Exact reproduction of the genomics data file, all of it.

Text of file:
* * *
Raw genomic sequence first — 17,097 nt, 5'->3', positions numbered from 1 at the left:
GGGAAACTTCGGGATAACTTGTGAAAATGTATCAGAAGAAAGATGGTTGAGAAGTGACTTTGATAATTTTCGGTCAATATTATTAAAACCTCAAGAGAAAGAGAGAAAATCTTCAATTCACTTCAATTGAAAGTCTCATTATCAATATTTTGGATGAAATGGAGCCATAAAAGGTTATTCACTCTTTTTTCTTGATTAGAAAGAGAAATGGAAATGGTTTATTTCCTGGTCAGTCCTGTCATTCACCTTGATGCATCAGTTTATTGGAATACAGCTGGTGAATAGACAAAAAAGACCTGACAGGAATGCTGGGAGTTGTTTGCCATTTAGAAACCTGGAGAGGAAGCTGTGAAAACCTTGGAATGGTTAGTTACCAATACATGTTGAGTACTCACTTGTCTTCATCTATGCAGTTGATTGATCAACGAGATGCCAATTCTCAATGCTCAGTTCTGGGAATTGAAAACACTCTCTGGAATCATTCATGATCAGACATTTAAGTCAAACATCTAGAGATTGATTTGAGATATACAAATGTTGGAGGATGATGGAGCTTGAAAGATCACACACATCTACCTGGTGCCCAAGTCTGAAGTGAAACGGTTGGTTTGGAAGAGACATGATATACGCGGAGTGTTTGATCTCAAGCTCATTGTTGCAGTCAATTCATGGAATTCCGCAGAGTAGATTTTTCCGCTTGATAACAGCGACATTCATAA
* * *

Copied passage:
Raw genomic sequence first — 17,097 nt, 5'->3', positions numbered from 1 at the left:
GGGAAACTTCGGGATAACTTGTGAAAATGTATCAGAAGAAAGATGGTTGAGAAGTGACTTTGATAATTTTCGGTCAATATTATTAAAACCTCAAGAGAAAGAGAGAAAATCTTCAATTCACTTCAATTGAAAGTCTCATTATCAATATTTTGGATGAAATGGAGCCATAAAAGGTTATTCACTCTTTTTTCTTGATTAGAAAGAGAAATGGAAATGGTTTATTTCCTGGTCAGTCCTGTCATTCACCTTGATGCATCAGTTTATTGGAATACAGCTGGTGAATAGACAAAAAAGACCTGACAGGAATGCTGGGAGTTGTTTGCCATTTAGAAACCTGGAGAGGAAGCTGTGAAAACCTTGGAATGGTTAGTTACCAATACATGTTGAGTACTCACTTGTCTTCATCTATGCAGTTGATTGATCAACGAGATGCCAATTCTCAATGCTCAGTTCTGGGAATTGAAAACACTCTCTGGAATCATTCATGATCAGACATTTAAGTCAAACATCTAGAGATTGATTTGAGATATACAAATGTTGGAGGATGATGGAGCTTGAAAGATCACACACATCTACCTGGTGCCCAAGTCTGAAGTGAAACGGTTGGTTTGGAAGAGACATGATATACGCGGAGTGTTTGATCTCAAGCTCATTGTTGCAGTCAATTCATGGAATTCCGCAGAGTAGATTTTTCCGCTTGATAACAGCGACATTCATAA